This morning, every Hewitt student began the school day by meditating on a quotation from Marcel Proust: “Let us be thankful to the people who bring us happiness; they are the charming gardeners who make our souls blossom.” When each of you thought about the people who make you happy, you were invited to write a name on a card in an act of quiet, powerful, and personal gratitude. Your individual acts of gratitude have come together today to form several “gratitude trees” that will serve as symbolic reminders that we have so many people surrounding us and giving us life every day.
And since as you know, the theme of the year is feedback, I would like connect the concepts of gratitude, happiness, and—yes—feedback. In the book Thanks for the Feedback: The Science and Art of Receiving Feedback Well, authors Douglas Stone and Sheila Heen describe that there are three basic types of feedback. The first is appreciation, the second is coaching, and the third is evaluation. Today, we are demonstrating that first type of feedback: appreciation.
Now, I feel the need to defend appreciation for a moment. Appreciation, I think, sometimes gets a bad rap. Appreciation is not, as some might think, all sunshine and roses. If delivered in an authentic way, appreciation is not superficial. Douglas Stone and Sheila Heen define appreciation this way: "Appreciation is fundamentally about relationships and human connection. At a literal level it says, 'thanks.' But appreciation also conveys, 'I see you,' 'I know how hard you’ve been working,' and 'You matter to me.' Being seen, feeling understood by others, matters deeply."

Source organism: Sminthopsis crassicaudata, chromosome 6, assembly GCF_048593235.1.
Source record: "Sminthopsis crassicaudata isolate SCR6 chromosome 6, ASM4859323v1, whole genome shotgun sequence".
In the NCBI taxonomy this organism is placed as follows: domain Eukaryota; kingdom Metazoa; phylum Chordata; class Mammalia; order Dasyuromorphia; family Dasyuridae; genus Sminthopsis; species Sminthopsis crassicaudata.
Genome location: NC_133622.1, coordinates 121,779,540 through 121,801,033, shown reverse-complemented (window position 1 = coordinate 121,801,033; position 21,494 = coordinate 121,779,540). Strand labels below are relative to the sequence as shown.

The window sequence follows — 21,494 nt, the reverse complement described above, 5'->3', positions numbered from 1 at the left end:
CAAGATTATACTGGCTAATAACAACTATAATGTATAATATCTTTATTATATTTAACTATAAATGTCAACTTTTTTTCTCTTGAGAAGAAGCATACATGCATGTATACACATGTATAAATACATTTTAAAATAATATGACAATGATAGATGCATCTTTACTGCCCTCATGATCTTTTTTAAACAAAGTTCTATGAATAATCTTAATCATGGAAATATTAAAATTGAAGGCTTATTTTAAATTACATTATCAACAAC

The authors go on to describe that no matter what age we are, "we never outgrow the need for those flashes of acknowledgement that say, 'Yes, I see you. I "get" you. You matter.'…Appreciation motivates us—it gives us a bounce in our step and the energy to redouble our efforts."
Appreciation is a life-giving—and life-affirming—piece of feedback. In giving appreciation and thanks, we are like the “charming gardeners” who make others’ “souls blossom.”
Later today, we will bring our gratitude trees back to Hewitt, and I hope that when you see them—in full appreciative bloom—they will remind you of that connection between gratitude, happiness, and appreciation, not just on Thanksgiving, but on other days as well. I hope that they will remind you to pay attention, to look for the little moments as opportunities to see and appreciate the people in your life, and to feel gratitude. And I hope that each time you seize a moment to feel thankful, you will also feel the happiness that follows.
For myself, please know that I appreciate each and every one of you gathered here today, and I wish you and your loved ones a very Happy Thanksgiving! Thank you.
Dr. Kinsey delivered these remarks at Hewitt’s 2016 Thanksgiving assembly.